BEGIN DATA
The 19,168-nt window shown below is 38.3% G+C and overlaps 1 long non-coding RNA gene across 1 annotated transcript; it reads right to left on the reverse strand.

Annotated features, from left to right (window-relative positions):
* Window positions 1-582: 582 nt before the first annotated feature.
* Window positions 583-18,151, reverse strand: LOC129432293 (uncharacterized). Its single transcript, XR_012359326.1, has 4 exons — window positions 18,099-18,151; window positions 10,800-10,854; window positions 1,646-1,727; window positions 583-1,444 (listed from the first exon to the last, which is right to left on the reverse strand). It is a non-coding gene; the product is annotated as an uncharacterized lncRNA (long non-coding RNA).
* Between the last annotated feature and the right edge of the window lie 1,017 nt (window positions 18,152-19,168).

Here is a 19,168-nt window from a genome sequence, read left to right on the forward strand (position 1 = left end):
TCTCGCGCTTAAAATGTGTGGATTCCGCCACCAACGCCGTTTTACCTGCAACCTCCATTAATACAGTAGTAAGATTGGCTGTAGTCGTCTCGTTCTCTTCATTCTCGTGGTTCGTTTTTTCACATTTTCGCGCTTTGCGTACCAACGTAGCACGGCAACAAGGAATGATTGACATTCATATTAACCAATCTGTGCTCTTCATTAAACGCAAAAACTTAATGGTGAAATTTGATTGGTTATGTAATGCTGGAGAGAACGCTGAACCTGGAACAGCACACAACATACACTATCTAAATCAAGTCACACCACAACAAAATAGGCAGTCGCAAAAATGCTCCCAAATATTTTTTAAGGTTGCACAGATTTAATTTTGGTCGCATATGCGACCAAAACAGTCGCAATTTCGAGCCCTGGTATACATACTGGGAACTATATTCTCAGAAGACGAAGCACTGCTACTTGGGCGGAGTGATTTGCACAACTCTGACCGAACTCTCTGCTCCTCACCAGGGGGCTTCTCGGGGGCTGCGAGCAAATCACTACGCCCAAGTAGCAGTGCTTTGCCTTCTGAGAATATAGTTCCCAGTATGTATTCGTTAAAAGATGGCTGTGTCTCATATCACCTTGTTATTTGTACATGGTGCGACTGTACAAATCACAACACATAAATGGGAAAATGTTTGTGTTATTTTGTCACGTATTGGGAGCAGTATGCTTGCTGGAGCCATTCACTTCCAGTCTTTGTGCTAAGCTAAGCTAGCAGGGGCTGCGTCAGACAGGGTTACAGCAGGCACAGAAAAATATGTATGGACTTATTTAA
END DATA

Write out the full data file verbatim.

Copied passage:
The 19,168-nt window shown below is 38.3% G+C and overlaps 1 long non-coding RNA gene across 1 annotated transcript; it reads right to left on the reverse strand.

Annotated features, from left to right (window-relative positions):
* Window positions 1-582: 582 nt before the first annotated feature.
* Window positions 583-18,151, reverse strand: LOC129432293 (uncharacterized). Its single transcript, XR_012359326.1, has 4 exons — window positions 18,099-18,151; window positions 10,800-10,854; window positions 1,646-1,727; window positions 583-1,444 (listed from the first exon to the last, which is right to left on the reverse strand). It is a non-coding gene; the product is annotated as an uncharacterized lncRNA (long non-coding RNA).
* Between the last annotated feature and the right edge of the window lie 1,017 nt (window positions 18,152-19,168).

Here is a 19,168-nt window from a genome sequence, read left to right on the forward strand (position 1 = left end):
TCTCGCGCTTAAAATGTGTGGATTCCGCCACCAACGCCGTTTTACCTGCAACCTCCATTAATACAGTAGTAAGATTGGCTGTAGTCGTCTCGTTCTCTTCATTCTCGTGGTTCGTTTTTTCACATTTTCGCGCTTTGCGTACCAACGTAGCACGGCAACAAGGAATGATTGACATTCATATTAACCAATCTGTGCTCTTCATTAAACGCAAAAACTTAATGGTGAAATTTGATTGGTTATGTAATGCTGGAGAGAACGCTGAACCTGGAACAGCACACAACATACACTATCTAAATCAAGTCACACCACAACAAAATAGGCAGTCGCAAAAATGCTCCCAAATATTTTTTAAGGTTGCACAGATTTAATTTTGGTCGCATATGCGACCAAAACAGTCGCAATTTCGAGCCCTGGTATACATACTGGGAACTATATTCTCAGAAGACGAAGCACTGCTACTTGGGCGGAGTGATTTGCACAACTCTGACCGAACTCTCTGCTCCTCACCAGGGGGCTTCTCGGGGGCTGCGAGCAAATCACTACGCCCAAGTAGCAGTGCTTTGCCTTCTGAGAATATAGTTCCCAGTATGTATTCGTTAAAAGATGGCTGTGTCTCATATCACCTTGTTATTTGTACATGGTGCGACTGTACAAATCACAACACATAAATGGGAAAATGTTTGTGTTATTTTGTCACGTATTGGGAGCAGTATGCTTGCTGGAGCCATTCACTTCCAGTCTTTGTGCTAAGCTAAGCTAGCAGGGGCTGCGTCAGACAGGGTTACAGCAGGCACAGAAAAATATGTATGGACTTATTTAA